I do have to say that I like one scene in Gas-s-s-s very much, and I’m not sure why. Right in the middle of the painfully flaky Peace & Love party atop the Navajo mesa, that hippie-painted army 4×4 truck opens up, and out come a series of famous people, actors with papier-mache head masks, like in a Mardi Gras celebration: Abraham Lincoln, Mahatma Gandhi, John Kennedy, Che Guevara and Martin Luther King. The little parade, crude as it is, hits a sentimental nerve untouched during the entire picture. It’s the only moment in the movie that achieves a kind of home-made grandeur. Few reviewers mention that the revolutionary (?) greats are followed by a similar masked character, Mad magazine’s Alfred E. Neuman. If he’s a sarcastic attempt to undercut the impact of the other icons, it doesn’t work. I mention this effect realizing that it might be totally subjective… it’s not like it even begins to redeem the rest of this truly unfortunate mess of a movie.


Olive Films’ Blu-ray of Gas-s-s-s – Or – It Became Necessary to Destroy the World in Order to Save It is a dutifully accurate encoding of Roger Corman’s final A.I.P. opus. HD Blu-rays of The Wild Angels and The Trip showed us how handsomely filmed those movies actually were, after suffering decades of grainy, often pan-scanned TV prints. Gas-s-s-s can’t compete, what with so many haphazard scenes apparently shot second-unit. The concluding episode atop the Acoma dwelling looks quite good, though.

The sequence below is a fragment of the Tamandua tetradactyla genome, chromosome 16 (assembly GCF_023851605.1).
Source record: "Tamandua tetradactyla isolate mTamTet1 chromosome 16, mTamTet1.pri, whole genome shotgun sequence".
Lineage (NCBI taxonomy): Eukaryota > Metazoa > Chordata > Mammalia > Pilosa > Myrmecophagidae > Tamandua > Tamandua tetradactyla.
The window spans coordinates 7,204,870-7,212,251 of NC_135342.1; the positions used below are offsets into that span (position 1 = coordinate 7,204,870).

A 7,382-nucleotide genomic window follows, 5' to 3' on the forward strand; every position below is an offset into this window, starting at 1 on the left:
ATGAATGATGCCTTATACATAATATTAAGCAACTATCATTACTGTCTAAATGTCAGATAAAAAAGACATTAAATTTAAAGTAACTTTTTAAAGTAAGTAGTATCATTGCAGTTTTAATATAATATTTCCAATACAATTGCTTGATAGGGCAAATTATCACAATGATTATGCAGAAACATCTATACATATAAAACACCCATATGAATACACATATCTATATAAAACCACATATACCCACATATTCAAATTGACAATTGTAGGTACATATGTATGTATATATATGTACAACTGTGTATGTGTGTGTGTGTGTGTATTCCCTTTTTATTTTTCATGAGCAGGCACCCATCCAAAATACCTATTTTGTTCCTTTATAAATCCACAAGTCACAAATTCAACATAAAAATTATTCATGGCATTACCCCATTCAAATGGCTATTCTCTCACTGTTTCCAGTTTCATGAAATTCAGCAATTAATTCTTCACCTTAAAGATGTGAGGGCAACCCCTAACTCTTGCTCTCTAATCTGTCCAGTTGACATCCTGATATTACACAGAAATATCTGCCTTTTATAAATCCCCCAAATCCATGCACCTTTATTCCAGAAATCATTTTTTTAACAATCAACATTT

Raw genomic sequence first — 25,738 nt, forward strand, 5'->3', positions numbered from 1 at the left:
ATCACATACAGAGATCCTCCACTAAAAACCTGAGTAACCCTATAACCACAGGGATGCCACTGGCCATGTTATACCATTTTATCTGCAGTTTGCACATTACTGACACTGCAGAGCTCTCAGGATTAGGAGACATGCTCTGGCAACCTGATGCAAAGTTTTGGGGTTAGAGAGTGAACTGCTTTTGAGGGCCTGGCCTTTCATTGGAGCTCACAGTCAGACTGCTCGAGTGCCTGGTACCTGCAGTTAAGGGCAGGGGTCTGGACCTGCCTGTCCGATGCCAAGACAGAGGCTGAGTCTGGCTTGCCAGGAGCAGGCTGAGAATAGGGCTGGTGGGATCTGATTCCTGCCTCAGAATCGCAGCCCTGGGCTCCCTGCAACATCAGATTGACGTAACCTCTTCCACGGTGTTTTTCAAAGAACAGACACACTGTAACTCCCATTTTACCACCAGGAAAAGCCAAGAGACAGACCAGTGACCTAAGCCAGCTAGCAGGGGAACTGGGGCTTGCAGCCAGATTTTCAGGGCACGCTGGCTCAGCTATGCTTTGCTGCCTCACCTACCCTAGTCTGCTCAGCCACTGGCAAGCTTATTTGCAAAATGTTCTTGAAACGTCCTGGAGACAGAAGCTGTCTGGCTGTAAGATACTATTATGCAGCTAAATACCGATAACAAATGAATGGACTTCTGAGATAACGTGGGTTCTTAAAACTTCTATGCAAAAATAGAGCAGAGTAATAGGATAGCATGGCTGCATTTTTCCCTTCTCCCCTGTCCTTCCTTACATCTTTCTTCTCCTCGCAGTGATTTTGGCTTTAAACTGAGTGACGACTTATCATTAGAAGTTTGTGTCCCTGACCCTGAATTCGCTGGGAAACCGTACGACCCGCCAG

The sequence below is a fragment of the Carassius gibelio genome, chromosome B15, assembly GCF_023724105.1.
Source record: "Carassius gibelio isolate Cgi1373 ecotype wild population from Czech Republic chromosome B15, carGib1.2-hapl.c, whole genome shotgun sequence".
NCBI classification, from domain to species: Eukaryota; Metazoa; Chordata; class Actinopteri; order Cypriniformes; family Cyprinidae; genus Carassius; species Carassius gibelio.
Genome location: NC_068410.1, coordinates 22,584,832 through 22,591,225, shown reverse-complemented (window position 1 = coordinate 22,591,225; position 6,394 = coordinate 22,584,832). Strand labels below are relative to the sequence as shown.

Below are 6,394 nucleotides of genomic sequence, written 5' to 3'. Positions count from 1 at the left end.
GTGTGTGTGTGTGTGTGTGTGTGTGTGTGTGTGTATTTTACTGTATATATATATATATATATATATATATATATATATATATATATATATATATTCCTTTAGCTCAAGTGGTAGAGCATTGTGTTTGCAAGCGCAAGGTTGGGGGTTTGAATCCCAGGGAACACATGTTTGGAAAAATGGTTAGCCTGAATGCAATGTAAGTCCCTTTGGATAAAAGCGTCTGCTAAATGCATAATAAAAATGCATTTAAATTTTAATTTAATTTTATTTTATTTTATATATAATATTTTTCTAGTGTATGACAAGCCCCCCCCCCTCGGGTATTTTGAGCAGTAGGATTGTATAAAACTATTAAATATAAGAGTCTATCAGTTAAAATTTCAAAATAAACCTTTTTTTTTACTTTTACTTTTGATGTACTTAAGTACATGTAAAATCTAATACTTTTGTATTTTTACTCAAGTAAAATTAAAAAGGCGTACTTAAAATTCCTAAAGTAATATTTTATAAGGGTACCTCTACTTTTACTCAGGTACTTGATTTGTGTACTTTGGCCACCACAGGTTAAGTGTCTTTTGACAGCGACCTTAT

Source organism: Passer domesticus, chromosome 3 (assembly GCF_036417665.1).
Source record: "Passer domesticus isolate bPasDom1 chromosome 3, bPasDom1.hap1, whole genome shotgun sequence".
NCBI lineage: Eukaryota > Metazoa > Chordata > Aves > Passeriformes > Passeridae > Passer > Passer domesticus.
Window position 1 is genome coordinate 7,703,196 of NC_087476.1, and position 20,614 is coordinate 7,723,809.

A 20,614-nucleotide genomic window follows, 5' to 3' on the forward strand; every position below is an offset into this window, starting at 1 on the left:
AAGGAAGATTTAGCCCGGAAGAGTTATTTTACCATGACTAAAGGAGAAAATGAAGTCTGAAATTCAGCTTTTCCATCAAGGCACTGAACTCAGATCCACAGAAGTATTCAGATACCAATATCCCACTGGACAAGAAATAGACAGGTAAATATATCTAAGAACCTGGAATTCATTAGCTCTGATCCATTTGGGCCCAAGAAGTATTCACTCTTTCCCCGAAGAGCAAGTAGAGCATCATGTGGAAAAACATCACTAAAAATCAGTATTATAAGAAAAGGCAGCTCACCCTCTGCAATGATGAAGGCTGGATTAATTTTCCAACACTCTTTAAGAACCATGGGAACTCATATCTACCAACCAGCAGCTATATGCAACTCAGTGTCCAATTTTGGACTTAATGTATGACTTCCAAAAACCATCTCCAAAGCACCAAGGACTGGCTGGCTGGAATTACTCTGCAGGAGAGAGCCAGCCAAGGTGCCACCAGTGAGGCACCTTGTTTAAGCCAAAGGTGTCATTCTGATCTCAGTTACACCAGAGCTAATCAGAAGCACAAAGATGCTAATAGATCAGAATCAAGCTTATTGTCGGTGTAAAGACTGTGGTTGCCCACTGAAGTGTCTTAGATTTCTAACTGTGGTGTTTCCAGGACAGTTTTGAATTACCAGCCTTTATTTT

The only extra is an original trailer, which only serves to confuse us as to how many titles this show has — it’s spelled differently on the film, on the poster and on the trailer. It’s possibly not fair to label so much of the movie unfunny. The contemporary youth rebellion comedy Getting Straight is equally lame, although I remember laughing at it quite a bit — back when I was a so-called Yallow Couth. Gas-s-s-s has some fairly charming actors, a number of which went on to fairly busy careers. I think they do fairly well with a very tough assignment. As for writer George Armitage, I’m a big fan of his Orion picture Miami Blues, which has a marvelously off-kilter sense of humor. I’m glad his career enjoyed some impressive high points.

Reviewed by Glenn Erickson

Gas-s-s-s – Or – It Became Necessary to Destroy the World in Order to Save It
Blu-ray rates:
Movie: Fair
Video: Good +
Sound: Good
Supplements: trailer
Deaf and Hearing-impaired Friendly? YES; Subtitles: English (feature only)
Packaging: Keep case
Reviewed: January 17, 2017

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About Glenn Erickson

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Glenn Erickson left a small town for UCLA film school, where his spooky student movie about a haunted window landed him a job on the CLOSE ENCOUNTERS effects crew. He’s a writer and a film editor experienced in features, TV commercials, Cannon movie trailers, special montages and disc docus. But he’s most proud of finding the lost ending for a famous film noir, that few people knew was missing. Glenn is grateful for Trailers From Hell’s generous offer of a guest reviewing haven for CineSavant.